|New advertising to pay for additional RAM and the new uber server coming in December|
I started out wanting and needing to do a total redesign of CM and how it worked, which inspired some rather enthusiastic resistance from commenters about why I should think that something that works so well should be so changed. Although I still believe that the changes made the tool more efficient, efficiency is a personal thing, and practice plays a big part in what makes something work well. So I lamented and went back to the old design.
Since then, I have spent some time adding sources to and populating out the Chicago style section, and making corrections to the other three citation formats. I've also, for a long time, been interested in a way to automate some of the format building. One way was to tie in to Google's ISBN book lookup API, enabling researchers to simply type in a book ISBN, and having the available information plugged into the citation template -- automatically. That worked well until its use far exceeded Google's limits on how many lookups were allowed per web service.
I'd also been interested in creating an automated way of doing Web address lookups and tried my hand at page scraping, which is a highly technical and occasionally successful way of writing software that looks at a web page and pulls pertinent information from its text. This, surprisingly, worked far better than I'd expected, but not well enough to consistently make CM more efficient -- and it cost way to much computer processing for CM's web servers. So I abandoned it for another solution.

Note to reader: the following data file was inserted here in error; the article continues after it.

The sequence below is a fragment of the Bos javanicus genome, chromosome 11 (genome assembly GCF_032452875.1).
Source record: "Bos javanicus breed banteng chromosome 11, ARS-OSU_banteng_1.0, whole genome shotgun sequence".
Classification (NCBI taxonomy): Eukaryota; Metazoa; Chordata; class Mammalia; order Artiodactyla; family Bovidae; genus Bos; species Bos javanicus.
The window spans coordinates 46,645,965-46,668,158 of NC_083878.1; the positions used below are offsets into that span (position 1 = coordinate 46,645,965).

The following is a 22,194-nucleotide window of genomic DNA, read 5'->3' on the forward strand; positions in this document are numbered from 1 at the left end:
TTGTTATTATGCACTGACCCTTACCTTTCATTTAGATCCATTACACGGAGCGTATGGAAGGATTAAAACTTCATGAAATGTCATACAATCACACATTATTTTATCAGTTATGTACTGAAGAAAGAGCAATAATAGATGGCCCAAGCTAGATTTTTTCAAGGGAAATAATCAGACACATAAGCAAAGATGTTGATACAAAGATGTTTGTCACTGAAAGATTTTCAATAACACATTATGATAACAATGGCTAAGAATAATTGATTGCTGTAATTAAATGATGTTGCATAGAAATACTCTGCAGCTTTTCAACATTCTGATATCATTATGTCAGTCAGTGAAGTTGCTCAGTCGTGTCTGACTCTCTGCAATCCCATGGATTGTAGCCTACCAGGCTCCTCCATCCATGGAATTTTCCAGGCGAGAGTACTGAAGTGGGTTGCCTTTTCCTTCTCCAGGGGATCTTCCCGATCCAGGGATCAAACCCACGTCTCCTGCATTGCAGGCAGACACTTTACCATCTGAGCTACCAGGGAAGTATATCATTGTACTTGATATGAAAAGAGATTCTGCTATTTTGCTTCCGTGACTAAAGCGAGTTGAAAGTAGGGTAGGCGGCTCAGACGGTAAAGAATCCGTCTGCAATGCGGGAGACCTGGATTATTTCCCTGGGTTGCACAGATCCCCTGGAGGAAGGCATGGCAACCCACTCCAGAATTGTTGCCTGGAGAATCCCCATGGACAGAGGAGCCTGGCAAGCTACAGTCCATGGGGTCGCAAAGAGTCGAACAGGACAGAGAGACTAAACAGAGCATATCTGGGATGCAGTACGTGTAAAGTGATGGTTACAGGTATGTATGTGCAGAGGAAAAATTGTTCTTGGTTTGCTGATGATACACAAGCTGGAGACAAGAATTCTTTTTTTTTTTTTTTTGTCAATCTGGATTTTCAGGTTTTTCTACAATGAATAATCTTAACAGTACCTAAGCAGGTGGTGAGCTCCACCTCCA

Going back to the ISBN issue, I decided to take a leap and to start archiving book citations that included ISBN numbers. This has quickly generated a database of, at this writing, 45,244 books. So, if you have the ISBN of a book today, you can enter it at the opening CM screen (or APA or MLA book template pages), select either MLA or APA styles, and there's a pretty good chance that the following template form will at least be partially filled out by the database. This seemed such a good idea that I started archiving Web sites as well, by URL. At this writing there are considerably more Web sites in the database than books, showing 859,668. So entering a Web add (with http:// included) avails a fairly good chance of saving some time with at least partially completed template forms.
This, too, costs CPU power, so we had to double the RAM on one of the servers ($), and have concluded that we need to upgrade to a new uber server during the December holidays ($$$). This is the reason for the additional advertising. But increasing the size of CM's pages to make room for a 200x300 pixel ad also provided more space for instructions. So for each CM source there are now some fairly detailed instructions on each form element to be entered in the template form.
The thing that got me writing so early this morning is that I've done most of this in silence, in the closed confines of my man-cave office. So I'm going to try to be more open about what I'm doing, not just here in my Blogger blog, but also through the Facebook page and perhaps even set up a Twitter account, posting periodic updates on what I'm doing with CM and why.
So pay attention!
Oh! And then there's the squirrel. But we'll talk more about him later ;-)